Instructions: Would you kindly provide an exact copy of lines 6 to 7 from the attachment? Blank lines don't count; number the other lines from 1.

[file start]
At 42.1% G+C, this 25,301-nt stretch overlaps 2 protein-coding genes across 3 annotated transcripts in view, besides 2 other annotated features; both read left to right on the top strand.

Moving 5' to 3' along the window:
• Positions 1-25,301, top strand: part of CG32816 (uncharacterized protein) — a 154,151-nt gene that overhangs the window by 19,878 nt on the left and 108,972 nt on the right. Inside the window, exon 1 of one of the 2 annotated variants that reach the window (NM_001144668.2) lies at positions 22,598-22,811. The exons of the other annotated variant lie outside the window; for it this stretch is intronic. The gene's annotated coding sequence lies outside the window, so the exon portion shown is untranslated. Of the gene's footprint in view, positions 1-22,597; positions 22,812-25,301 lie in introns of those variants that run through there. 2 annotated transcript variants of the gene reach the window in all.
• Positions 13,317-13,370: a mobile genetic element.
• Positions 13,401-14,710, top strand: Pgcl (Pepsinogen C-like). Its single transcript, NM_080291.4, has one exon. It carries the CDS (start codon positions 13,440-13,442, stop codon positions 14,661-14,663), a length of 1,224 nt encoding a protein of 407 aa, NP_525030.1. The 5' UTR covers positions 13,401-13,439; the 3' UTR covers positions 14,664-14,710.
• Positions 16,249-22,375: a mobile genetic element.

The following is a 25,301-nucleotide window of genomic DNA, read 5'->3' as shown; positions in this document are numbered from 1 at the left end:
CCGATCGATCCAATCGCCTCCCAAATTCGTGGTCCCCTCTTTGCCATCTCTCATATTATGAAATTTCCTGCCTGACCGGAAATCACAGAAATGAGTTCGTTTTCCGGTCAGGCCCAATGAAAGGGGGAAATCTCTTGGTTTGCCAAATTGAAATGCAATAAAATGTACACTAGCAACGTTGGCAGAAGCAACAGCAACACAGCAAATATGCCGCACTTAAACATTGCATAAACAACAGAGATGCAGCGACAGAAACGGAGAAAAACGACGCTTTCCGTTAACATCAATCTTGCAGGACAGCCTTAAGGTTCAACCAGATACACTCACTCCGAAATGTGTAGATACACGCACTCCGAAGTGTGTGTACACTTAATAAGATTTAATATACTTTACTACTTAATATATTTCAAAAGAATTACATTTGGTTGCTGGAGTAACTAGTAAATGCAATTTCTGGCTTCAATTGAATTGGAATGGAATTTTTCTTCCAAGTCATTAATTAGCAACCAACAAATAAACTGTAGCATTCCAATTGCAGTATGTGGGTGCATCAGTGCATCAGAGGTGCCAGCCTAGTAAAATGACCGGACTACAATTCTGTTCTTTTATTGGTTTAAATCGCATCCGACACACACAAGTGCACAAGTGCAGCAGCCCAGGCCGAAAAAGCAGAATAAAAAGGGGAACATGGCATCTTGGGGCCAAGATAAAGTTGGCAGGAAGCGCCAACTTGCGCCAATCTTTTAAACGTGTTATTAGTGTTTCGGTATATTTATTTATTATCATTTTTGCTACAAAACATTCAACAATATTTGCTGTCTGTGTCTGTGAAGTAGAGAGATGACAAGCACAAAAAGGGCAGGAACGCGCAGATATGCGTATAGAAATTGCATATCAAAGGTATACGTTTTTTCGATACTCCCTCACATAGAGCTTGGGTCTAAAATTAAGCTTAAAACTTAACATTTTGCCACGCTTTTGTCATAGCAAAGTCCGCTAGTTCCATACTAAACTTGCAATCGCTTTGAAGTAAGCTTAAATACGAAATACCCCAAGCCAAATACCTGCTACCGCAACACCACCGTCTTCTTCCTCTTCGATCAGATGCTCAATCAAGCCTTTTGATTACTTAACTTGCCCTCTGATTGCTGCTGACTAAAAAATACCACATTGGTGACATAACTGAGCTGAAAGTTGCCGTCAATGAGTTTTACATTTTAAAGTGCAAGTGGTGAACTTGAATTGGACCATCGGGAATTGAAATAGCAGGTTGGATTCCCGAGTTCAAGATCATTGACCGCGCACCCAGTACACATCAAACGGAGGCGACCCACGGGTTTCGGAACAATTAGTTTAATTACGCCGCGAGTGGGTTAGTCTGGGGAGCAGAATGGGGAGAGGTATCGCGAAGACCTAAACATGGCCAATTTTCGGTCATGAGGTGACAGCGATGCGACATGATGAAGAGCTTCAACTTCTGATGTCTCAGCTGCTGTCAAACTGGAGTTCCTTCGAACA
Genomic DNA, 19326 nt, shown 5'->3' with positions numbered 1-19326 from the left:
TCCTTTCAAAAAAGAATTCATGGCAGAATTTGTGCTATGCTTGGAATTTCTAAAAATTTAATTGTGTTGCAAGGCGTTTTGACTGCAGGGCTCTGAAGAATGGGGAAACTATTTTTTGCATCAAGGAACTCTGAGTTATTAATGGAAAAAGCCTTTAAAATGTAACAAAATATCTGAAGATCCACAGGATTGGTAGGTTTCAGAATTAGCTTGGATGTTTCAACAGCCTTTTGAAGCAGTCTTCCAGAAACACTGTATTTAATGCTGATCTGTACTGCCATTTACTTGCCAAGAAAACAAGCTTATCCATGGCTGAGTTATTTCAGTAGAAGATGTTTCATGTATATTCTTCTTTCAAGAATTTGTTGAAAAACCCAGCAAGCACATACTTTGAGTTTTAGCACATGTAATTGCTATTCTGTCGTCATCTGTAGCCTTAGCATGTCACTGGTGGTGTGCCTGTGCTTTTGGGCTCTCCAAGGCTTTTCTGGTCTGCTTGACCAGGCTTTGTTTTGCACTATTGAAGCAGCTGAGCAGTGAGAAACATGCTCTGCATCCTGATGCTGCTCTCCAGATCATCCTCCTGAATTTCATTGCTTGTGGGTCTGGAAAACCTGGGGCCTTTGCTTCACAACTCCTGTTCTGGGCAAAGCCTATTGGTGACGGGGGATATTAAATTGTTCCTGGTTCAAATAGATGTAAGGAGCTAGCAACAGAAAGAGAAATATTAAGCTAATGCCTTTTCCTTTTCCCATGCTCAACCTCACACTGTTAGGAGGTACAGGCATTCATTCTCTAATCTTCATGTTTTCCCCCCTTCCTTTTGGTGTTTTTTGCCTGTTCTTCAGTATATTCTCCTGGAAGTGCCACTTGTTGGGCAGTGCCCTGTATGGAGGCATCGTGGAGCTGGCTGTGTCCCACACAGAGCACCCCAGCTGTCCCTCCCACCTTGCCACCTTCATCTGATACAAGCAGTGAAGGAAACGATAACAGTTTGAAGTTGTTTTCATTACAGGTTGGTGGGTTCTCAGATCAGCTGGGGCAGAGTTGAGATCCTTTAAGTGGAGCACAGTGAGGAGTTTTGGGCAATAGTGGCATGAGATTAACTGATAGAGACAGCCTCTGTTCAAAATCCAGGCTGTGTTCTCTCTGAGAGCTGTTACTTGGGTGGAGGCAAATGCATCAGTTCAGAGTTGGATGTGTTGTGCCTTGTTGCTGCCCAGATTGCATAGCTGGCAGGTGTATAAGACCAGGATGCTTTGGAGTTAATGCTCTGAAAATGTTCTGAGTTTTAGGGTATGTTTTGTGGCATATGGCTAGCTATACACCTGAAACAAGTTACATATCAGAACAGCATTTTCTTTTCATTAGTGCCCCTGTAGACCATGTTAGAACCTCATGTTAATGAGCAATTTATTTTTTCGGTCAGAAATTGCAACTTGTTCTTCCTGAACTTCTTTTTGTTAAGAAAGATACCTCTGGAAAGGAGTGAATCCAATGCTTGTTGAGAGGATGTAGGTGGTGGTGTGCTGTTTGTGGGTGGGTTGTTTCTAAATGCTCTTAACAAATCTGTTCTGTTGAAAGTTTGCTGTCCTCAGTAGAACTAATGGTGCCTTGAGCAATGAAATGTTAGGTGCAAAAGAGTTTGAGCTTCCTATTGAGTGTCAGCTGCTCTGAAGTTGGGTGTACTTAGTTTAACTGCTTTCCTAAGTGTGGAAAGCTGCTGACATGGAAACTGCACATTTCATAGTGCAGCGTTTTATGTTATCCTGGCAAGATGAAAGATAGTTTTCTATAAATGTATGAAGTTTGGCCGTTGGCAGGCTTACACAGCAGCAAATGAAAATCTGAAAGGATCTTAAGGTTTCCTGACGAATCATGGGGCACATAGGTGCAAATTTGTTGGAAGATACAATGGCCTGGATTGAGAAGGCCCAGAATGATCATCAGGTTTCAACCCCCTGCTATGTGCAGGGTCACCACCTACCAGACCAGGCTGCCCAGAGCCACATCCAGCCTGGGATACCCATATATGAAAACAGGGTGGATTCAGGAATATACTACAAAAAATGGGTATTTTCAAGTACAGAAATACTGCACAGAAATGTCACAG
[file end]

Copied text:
• Positions 16,249-22,375: a mobile genetic element.

The following is a 25,301-nucleotide window of genomic DNA, read 5'->3' as shown; positions in this document are numbered from 1 at the left end: